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Robinson's detector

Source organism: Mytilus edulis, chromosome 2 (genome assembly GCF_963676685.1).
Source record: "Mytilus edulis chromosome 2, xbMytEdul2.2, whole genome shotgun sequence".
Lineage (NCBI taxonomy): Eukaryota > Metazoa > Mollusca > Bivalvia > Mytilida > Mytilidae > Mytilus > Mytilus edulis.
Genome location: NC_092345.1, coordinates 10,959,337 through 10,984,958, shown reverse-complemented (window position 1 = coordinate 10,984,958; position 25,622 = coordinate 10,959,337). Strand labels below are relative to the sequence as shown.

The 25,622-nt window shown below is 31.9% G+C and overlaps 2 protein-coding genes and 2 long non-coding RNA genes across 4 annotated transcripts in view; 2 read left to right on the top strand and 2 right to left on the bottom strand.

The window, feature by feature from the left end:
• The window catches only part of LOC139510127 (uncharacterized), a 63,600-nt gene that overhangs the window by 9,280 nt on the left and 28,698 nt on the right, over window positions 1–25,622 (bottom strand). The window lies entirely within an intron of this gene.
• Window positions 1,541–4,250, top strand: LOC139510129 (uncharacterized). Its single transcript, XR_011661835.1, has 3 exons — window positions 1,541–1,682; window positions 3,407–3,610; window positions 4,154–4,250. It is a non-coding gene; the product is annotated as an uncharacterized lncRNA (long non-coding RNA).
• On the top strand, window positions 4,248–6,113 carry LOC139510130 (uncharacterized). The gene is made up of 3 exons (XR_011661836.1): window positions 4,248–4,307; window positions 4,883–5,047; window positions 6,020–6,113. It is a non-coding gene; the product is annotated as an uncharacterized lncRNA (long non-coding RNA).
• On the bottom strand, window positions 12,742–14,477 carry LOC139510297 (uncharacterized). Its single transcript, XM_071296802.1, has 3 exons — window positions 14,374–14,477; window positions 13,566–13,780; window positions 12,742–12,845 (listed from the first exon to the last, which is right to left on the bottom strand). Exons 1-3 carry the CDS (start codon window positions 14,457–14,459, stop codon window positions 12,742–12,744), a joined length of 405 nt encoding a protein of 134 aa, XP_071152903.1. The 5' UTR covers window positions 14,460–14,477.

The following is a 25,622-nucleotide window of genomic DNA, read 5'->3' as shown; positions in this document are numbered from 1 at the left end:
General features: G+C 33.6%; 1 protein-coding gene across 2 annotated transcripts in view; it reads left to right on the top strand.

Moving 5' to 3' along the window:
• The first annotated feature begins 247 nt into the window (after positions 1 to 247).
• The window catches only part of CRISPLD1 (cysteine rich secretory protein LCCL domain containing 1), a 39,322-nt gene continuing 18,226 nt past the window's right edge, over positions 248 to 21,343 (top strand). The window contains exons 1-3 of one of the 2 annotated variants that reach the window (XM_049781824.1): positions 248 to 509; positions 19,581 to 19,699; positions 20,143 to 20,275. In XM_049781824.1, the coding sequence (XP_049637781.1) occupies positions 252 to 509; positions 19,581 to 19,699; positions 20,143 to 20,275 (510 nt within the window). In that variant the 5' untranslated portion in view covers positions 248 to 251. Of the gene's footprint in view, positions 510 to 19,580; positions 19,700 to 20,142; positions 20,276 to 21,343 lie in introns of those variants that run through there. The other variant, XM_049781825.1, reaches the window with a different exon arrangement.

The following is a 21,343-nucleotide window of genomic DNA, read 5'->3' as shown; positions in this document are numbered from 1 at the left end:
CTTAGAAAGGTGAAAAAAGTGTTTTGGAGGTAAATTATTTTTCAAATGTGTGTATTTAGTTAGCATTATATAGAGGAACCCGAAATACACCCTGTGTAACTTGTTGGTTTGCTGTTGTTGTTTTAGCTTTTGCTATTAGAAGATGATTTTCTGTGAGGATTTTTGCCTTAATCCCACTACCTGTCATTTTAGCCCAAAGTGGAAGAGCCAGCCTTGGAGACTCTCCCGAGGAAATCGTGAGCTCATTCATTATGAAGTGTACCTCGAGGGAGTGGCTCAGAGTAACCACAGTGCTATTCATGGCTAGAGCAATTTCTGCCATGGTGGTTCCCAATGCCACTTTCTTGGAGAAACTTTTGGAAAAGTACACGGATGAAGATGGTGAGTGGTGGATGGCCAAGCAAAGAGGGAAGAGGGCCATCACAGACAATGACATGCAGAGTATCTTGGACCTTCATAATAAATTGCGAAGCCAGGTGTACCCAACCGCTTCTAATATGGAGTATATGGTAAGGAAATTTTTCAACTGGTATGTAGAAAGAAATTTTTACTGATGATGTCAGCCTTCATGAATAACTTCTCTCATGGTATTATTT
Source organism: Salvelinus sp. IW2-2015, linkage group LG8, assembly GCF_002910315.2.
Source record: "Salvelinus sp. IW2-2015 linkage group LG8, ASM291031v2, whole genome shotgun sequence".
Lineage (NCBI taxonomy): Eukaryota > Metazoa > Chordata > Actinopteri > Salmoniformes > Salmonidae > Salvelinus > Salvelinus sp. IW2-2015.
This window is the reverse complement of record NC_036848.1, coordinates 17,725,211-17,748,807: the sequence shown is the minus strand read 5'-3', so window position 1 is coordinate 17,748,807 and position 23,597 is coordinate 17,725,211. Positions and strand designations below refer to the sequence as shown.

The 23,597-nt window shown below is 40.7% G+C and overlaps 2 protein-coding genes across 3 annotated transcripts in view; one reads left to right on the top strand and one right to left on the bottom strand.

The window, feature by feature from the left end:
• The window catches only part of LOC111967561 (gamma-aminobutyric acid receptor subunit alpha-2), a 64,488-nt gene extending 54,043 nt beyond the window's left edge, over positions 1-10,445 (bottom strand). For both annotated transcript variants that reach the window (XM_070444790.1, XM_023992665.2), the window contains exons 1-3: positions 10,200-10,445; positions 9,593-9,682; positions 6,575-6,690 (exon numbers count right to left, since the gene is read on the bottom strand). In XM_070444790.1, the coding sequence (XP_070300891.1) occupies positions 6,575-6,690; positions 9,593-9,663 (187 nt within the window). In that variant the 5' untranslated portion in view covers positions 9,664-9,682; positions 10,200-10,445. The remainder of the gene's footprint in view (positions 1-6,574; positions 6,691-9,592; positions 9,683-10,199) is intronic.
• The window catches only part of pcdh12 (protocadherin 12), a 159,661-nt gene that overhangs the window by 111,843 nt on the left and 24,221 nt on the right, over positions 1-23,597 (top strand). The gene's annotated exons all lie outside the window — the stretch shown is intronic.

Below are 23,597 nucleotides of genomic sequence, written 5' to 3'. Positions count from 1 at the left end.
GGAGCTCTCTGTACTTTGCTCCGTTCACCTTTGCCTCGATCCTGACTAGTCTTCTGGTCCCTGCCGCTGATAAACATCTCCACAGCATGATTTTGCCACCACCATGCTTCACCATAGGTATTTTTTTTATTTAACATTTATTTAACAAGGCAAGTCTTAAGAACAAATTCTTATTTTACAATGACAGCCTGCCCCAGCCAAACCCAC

Robinson's detector is a backscattered electron (BSE) detector used for imaging in scanning electron microscopy (SEM). A reliable definition of this detector is needed for scientists but may not be easily found or established.  Perhaps, the most reliable definition may be derived from a patent US4217495 issued to Vivian N. E. Robinson on August 12 1980 (filed in 1979).  Thereby, it is claimed a BSE detector comprising an arm of scintillation material adapted to be coupled to a photomultiplier at one end thereof and incorporating adjacent the opposite end a transverse hole capable of passing the electron beam of the microscope therethrough, said hole having a liner of metallic material capable of being connected to an electrical connection in use.  The said liner is readily removable from said hole, or fixed or glued with epoxy resin via a female bush.  The arm of the detector is provided with a metallic covering over at least its upper surface with an electrical connection to the liner, which may be earthed.  The scintillation material is cut away in a cone-like configuration beneath said liner.  The bore through said liner is less than 15 mm or less than 10 mm in diameter.  The scintillation material subtends a solid angle at the specimen of between 0.8p steradian and 1.8p steradian.